STRONGSVILLE – Spring fashion brightened up the long winter with a show for local ladies March 8.

For the 22nd year, the Strongsville Historical Society hosted its spring luncheon and fashion show at Don’s Pomeroy House. This year’s event welcomed a sold-out crowd. Including volunteers, nearly 240 people gathered together for the cause.

Each year, the historical society puts on the event as a fundraiser, as well as a way to welcome guests into one of the city’s historic landmarks. This year, they anticipated raising about $7,000 for the historic village.

The proceeds will be used to fund the Roe-Chapman barn restoration project and the interior repairs to the Roe-Chapman House – the original buildings on the village grounds. The Roe-Chapman House is from 1904, and the barn is from 1909. With the help of this fundraiser, they will have some much-needed repairs, while staying true to the time period.

In order to raise the money, the historical society sells tickets to the springtime event. During the event, raffle tickets are also sold. Patrons can win donated gifts such as restaurant gift cards, flower arrangements, gift baskets, spa gift certificates, Cleveland Indians tickets and more.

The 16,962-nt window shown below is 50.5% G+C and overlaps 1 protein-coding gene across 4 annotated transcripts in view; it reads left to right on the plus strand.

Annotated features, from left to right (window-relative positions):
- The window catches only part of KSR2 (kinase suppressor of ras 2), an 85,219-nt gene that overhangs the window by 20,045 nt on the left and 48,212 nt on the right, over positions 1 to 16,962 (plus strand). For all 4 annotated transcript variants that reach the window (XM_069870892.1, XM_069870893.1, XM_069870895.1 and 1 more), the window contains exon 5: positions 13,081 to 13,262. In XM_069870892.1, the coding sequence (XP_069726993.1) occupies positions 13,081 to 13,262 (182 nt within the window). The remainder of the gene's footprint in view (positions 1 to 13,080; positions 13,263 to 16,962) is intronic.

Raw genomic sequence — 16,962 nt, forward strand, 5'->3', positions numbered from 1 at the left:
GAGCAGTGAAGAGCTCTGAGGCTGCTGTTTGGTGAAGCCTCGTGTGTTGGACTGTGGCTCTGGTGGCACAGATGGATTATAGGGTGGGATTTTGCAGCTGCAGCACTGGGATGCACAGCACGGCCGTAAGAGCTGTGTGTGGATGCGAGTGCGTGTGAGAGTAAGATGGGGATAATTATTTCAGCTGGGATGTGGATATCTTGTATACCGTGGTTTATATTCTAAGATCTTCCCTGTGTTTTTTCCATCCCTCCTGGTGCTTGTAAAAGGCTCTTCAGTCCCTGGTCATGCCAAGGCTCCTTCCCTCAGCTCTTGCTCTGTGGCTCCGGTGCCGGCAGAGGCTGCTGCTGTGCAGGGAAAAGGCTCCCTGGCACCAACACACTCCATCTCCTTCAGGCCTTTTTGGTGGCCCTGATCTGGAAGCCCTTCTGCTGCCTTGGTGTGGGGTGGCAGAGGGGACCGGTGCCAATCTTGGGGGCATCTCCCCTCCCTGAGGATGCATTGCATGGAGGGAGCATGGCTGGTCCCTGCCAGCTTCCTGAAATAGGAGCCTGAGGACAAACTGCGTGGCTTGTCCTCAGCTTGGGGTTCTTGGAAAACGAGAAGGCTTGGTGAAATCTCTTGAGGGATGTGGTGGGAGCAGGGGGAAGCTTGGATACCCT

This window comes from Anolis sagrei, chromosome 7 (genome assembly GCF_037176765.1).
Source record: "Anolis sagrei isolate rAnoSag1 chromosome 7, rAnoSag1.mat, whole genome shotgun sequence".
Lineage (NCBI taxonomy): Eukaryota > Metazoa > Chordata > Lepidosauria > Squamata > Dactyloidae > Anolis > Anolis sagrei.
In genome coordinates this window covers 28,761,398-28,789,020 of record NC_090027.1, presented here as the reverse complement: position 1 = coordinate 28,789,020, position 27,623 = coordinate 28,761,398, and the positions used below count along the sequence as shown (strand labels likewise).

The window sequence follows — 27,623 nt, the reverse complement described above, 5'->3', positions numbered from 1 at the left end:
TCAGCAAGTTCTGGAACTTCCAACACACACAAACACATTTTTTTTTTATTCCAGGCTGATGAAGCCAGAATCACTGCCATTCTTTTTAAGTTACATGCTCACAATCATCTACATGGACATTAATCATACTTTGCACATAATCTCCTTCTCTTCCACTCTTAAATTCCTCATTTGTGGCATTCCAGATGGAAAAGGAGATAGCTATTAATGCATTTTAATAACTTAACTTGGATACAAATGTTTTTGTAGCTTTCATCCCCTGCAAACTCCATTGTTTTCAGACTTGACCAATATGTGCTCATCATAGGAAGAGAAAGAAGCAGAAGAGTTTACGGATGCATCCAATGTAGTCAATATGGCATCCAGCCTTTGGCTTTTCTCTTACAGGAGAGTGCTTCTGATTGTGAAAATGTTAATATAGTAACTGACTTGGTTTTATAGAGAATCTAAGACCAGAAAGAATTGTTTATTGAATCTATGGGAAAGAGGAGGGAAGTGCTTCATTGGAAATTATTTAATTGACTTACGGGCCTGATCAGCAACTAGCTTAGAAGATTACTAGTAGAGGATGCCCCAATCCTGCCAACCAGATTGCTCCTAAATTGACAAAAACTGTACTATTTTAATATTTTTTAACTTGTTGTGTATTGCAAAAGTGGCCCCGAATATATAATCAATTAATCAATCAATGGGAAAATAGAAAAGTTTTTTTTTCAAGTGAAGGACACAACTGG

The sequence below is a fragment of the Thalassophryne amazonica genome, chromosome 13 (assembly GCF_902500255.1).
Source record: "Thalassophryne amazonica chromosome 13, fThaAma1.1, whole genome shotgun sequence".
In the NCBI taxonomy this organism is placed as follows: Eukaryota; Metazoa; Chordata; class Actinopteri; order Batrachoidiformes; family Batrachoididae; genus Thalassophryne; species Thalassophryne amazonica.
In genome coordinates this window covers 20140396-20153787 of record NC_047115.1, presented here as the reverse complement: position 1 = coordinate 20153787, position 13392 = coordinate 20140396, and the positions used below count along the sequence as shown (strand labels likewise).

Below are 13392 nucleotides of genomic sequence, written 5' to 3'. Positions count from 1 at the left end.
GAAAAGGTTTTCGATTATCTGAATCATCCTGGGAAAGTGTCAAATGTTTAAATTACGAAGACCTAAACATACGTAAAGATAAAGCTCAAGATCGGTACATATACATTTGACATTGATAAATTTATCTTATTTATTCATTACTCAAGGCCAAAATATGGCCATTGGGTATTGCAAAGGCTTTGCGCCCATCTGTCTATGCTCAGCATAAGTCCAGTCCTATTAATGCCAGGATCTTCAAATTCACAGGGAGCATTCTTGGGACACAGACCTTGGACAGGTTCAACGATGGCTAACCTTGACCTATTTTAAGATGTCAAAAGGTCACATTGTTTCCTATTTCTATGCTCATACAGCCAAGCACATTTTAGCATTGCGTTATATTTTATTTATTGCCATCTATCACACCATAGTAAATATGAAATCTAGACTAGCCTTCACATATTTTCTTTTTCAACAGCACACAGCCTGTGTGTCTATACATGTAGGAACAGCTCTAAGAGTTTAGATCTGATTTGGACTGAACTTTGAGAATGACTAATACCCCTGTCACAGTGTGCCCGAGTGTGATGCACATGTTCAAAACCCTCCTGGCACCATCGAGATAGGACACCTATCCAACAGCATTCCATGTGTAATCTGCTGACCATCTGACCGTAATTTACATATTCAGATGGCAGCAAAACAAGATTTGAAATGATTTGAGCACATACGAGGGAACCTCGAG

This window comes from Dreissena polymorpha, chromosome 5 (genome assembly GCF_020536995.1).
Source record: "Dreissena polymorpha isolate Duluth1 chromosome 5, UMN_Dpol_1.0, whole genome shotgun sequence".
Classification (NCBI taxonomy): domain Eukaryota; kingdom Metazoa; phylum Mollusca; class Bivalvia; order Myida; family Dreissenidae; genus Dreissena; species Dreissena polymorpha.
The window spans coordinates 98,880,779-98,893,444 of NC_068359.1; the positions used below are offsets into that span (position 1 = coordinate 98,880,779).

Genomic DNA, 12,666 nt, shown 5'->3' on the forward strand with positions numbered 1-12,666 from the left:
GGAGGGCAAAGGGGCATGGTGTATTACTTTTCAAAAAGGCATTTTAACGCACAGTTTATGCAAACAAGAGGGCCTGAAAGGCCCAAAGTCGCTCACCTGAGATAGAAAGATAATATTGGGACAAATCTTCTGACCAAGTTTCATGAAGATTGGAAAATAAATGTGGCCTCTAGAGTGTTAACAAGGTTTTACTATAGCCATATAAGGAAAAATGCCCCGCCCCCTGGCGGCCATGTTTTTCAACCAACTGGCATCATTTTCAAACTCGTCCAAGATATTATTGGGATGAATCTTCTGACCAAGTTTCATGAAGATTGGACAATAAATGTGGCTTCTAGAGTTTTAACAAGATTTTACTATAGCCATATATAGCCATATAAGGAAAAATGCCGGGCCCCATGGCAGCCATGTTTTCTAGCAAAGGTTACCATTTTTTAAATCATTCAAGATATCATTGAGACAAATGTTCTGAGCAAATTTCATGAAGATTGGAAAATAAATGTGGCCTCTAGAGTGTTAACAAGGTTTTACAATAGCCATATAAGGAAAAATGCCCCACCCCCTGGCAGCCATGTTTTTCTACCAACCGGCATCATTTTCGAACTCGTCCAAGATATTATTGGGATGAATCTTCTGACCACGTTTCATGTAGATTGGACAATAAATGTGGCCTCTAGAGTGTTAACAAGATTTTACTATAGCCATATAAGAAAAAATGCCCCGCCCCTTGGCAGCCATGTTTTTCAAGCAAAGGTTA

“We have a lot of support from local businesses. The raffle prizes are always nice, and their generosity really helps us out,” said Pam Hughes, event co-chair.

It also helps that the event was completely sold out. Guests enjoyed lunch on both the main and lower level of the Pomeroy House. During lunch, volunteer models showed off the latest spring fashion from Chico’s and answered questions about what they were wearing.

“The fashions are beautiful and the food is good. The ladies love to come every year and just enjoy themselves. It’s become a tradition for many of them,” said Gina Cathcart, co-chair.

The staff of the Pomeroy House always does the food and the service. As a historical landmark itself, the house is the ideal backdrop for the event. Several years ago, the historical society helped get the building on the National Register of Historic Places. The group has worked with the owners of the building to preserve the history, which dates back to 1847.

“I’m not sure we’d be here without the historical society,” said Dan Stroemple, general manager. “As long as they want to do this here, we will do everything we can for them.”

Coming up next for the historical society is the Founder’s Day program on March 25, on the topic of 19th and 20th century women in Strongsville. The village will open for tours beginning April 16. Tours will be available on Wednesdays, Saturdays and Sundays from 1 to 4 p.m., through Oct. 18.

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